Work never stopped during COVID at Saibr Towers.
It was all systems go for us and still is. Some of the projects we have worked on over COVID include.
The launch of Just Chill Baby Sleep back in June 2020. We worked with influencer and sleep expert Rosey Davidson to launch her into the national media and created a story about her being THE celebrity baby whisperer.
Our goal was to build Rosey’s profile and grow her Insta followers, to attract brand collabs and to sell her online sleep courses.
We worked with the Press Association to tell her story about her successful business which has made millions working with celebrity babies and their frazzled parents. We used digital footage of interviews and we achieved over 30 pieces of coverage.
Highlights include a full page in the Daily Mail, Thejourney.com interviews and a fantastic feature in City Kids.
With a raised profile in the media, Rosie has since been approached by a celebrity agent, multiple brands and her career has never looked brighter.
We have been working with the amazing parent and education expert Dr. Kathy Weston and the new activewear children’s clothing brand Beech. More to follow…
If you would like to peek at a selection of our case studies and coverage portfolios, please get in touch: email@example.com
”The Coronavirus pandemic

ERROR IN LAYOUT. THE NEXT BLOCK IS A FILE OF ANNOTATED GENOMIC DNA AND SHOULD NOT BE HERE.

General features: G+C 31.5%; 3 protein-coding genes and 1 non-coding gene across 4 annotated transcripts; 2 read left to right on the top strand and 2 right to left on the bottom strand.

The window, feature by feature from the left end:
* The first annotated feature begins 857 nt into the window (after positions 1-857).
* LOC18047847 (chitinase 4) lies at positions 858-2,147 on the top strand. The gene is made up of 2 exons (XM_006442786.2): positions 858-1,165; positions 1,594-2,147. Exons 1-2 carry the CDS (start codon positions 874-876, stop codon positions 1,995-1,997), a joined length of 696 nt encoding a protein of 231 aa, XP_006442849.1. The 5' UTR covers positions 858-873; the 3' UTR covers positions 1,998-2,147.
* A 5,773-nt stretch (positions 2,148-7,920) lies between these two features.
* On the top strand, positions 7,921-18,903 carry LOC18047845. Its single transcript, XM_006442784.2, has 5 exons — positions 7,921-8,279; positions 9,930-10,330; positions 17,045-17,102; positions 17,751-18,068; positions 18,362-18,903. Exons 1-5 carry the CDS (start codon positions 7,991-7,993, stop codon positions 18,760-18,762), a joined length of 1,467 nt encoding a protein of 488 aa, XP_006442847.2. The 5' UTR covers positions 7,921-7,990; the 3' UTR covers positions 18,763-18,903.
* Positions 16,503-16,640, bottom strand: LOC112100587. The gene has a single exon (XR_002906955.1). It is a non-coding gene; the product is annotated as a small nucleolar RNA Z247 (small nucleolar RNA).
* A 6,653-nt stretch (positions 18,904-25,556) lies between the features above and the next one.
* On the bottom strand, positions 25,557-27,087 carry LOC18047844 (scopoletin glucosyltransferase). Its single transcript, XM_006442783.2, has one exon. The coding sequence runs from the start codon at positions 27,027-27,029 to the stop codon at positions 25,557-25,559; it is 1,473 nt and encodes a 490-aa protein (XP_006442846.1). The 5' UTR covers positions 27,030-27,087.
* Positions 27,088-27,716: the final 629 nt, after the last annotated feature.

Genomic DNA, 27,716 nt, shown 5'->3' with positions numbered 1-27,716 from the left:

and subsequent lockdown
is an unprecedented situation
in modern times. It is hard to
gauge the full impact that the situation in having on children
and young people’s mental
health and wellbeing”.
Mental Health Organisation
Autumn is Coming and There are Still So Many Questions Unanswered
- There is so much anxiety facing families, young children, parents – everyone.
- Autumn brings transitions (from home to school, nurseries, work and universities) with disrupted attachments from the cocoon of parents, grandparents and carers
- We are facing new working patterns; some parents are staying at home and some are going back to work tentatively
- Will school part time or full time? Transition days have gone and parents aren’t allowed in nurseries to transition their children. Will school close again?
- Parents facing redundancy and limited resources.
- Some families have spent much needed time together and don’t want to leave the cocoon
- There is still uncertainty and anxiety
– a second wave?
There is a chance for brands and services to help alleviate some of the anxieties and stresses in our daily lives and make a real difference to us day-to-day. Saibr PR is already working with parenting and education influencers and experts such as Dr. Kathy Weston, the leading evidence based parenting and education expert who is helping parents and children to build resilience through these anxious times. Other brands, products, services and experts who are set to make a real difference include: